Micropiles are small-diameter deep foundation elements that bypass poor bearing soils and transfer loads into a competent bearing stratum. They can be installed through almost any type of subsurface condition from sands to clay to bouldery soils to rock. Individual micropile capacities can be as large as 400+ tons. Micropiles are capable of resisting both lateral and axial loads. They are particularly advantageous for underpinning of existing structures since small, maneuverable micropile drill rigs can readily handle low headroom/restricted access situations that preclude other conventional methods. In most instances, facility operations can continue uninterrupted during the micropile program.


High strength steel casing (generally 4 to 12 inches in diameter) is drilled to design depth. A reinforcing element, typically a single steel threadbar, is placed in the casing extending the full length of the micropile. Cement grout is tremied in place by gravity methods. Often following tremie grouting, micropiles are grouted under pressure as the casing is extracted from the bottom of the bond zone to its final elevation.  These are called pressure grouted or “Type B” micropiles and are typically used in sands or slightly compressible soils. The intent of pressure grouting is to achieve a larger bond zone surface area for a higher bond capacity.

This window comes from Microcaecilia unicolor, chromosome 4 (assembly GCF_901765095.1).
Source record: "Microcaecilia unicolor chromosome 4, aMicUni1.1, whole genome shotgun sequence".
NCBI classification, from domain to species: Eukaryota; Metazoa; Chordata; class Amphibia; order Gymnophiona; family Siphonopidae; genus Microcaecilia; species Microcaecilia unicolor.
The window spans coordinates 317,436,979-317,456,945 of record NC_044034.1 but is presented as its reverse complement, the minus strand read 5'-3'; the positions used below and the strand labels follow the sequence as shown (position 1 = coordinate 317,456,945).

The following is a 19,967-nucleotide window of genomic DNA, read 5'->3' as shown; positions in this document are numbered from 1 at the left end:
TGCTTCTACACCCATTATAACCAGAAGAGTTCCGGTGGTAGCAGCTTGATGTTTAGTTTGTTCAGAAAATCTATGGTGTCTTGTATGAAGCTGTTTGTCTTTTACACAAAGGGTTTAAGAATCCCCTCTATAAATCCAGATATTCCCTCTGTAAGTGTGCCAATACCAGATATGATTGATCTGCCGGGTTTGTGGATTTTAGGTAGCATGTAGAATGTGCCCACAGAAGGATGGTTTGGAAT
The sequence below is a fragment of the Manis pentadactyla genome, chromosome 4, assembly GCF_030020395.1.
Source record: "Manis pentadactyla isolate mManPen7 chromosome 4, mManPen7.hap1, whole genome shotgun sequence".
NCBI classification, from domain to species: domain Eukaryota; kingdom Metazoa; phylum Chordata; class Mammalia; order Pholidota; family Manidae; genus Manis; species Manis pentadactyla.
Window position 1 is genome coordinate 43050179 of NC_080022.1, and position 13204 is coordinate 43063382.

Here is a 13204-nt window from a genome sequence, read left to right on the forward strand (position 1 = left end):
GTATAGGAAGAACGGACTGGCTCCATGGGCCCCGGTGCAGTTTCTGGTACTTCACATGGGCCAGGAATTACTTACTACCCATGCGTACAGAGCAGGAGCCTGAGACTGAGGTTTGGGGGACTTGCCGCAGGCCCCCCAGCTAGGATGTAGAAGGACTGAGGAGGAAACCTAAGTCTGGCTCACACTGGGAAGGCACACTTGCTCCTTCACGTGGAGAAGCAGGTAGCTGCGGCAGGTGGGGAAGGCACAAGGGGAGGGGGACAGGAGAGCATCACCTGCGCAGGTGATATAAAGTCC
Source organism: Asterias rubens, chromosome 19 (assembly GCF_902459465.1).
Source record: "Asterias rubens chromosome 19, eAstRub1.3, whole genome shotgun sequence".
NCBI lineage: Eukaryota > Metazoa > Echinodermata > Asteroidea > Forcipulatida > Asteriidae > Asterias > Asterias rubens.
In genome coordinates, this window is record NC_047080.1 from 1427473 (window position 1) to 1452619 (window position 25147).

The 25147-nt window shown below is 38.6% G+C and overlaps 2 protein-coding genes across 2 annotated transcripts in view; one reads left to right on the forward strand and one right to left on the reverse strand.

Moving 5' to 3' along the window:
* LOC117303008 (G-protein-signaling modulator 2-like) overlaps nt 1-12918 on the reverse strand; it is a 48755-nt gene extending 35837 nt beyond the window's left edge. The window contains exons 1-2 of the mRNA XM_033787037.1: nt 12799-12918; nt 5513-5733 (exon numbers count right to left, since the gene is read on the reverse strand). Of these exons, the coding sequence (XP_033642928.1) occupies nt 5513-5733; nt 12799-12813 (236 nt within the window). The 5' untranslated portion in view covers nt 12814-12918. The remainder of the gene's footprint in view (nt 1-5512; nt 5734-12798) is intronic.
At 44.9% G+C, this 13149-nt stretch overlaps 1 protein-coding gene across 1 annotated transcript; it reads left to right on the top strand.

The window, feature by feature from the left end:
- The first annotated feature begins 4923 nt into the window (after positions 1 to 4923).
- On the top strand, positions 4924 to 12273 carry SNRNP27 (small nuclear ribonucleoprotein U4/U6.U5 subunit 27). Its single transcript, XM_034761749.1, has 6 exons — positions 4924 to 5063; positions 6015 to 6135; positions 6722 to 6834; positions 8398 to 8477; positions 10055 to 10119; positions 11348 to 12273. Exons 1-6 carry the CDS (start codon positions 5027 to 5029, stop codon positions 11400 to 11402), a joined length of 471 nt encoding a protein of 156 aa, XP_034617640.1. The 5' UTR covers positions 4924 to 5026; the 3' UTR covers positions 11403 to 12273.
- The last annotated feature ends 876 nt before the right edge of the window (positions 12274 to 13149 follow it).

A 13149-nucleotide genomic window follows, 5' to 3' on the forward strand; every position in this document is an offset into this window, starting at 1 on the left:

On rare occasions, micropiles may undergo further grouting, called post grouting, after the primary cement-grout has started to set. Micropile contractors refer to these piles as “Type C” or “Type D” micropiles.


  • Retrofit of existing structures to withstand increased loading
  • Underpinning of foundations adjacent to planned excavation
  • Structural settlement control
  • Seismic retrofit


  • High capacities achievable
  • Low noise and vibration installation
  • Able to penetrate subsurface obstructions
  • Can be installed in low headroom limited access and within building interiors
  • Minimal disturbance to ongoing facility operations

Read about the installation of 80-ton micropiles in tight conditions 40 feet below street level and adjacent to an active subway.